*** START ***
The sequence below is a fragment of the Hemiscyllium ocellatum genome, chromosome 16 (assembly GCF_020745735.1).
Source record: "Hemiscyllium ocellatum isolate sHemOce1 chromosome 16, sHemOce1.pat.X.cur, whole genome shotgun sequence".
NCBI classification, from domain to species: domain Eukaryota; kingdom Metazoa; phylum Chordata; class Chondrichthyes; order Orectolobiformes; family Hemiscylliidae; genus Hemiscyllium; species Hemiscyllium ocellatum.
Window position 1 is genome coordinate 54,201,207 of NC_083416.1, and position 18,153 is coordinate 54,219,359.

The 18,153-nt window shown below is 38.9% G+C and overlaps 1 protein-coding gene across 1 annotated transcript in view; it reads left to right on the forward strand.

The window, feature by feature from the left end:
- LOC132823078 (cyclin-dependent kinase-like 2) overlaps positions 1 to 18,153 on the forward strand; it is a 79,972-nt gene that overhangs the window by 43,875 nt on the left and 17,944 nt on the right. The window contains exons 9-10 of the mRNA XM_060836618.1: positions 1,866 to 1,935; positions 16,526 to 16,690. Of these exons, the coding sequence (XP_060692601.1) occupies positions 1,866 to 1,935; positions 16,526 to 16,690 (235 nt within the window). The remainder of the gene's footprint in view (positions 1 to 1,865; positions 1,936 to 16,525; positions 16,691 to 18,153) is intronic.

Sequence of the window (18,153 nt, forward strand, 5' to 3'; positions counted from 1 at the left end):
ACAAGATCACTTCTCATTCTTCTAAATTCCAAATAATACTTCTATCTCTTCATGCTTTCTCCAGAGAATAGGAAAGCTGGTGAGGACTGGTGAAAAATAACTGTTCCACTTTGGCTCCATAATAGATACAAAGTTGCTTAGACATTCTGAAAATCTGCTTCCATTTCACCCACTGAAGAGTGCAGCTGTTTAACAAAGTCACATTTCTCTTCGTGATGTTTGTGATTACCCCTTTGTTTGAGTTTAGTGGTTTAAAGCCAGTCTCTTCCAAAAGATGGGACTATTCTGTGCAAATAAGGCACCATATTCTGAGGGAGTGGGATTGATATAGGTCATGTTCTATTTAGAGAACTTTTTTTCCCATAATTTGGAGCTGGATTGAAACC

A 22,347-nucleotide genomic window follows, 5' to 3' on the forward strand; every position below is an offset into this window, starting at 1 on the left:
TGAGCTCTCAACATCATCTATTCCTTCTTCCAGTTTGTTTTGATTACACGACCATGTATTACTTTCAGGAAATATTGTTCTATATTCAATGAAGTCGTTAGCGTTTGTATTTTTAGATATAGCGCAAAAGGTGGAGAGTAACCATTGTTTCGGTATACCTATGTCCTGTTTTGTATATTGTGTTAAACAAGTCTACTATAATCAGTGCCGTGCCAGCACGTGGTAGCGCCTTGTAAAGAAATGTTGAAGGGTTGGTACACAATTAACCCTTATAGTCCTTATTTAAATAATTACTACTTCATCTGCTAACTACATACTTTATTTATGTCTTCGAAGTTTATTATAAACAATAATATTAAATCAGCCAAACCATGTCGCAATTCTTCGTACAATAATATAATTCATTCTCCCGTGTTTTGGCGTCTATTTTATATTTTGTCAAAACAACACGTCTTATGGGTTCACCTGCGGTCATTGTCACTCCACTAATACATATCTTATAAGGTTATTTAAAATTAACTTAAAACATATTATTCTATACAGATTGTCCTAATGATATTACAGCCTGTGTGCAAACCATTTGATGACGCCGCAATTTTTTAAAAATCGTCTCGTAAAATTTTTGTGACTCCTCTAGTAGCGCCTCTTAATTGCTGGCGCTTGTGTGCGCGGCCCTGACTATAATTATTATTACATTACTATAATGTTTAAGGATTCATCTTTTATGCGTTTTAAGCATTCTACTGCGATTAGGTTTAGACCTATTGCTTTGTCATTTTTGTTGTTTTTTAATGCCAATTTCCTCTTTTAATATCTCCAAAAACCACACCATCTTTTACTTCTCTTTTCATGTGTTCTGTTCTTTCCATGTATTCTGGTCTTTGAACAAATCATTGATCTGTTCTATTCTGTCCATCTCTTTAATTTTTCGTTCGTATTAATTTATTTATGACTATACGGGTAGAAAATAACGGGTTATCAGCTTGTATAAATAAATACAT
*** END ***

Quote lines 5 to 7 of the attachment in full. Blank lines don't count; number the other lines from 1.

The 18,153-nt window shown below is 38.9% G+C and overlaps 1 protein-coding gene across 1 annotated transcript in view; it reads left to right on the forward strand.

The window, feature by feature from the left end:
- LOC132823078 (cyclin-dependent kinase-like 2) overlaps positions 1 to 18,153 on the forward strand; it is a 79,972-nt gene that overhangs the window by 43,875 nt on the left and 17,944 nt on the right. The window contains exons 9-10 of the mRNA XM_060836618.1: positions 1,866 to 1,935; positions 16,526 to 16,690. Of these exons, the coding sequence (XP_060692601.1) occupies positions 1,866 to 1,935; positions 16,526 to 16,690 (235 nt within the window). The remainder of the gene's footprint in view (positions 1 to 1,865; positions 1,936 to 16,525; positions 16,691 to 18,153) is intronic.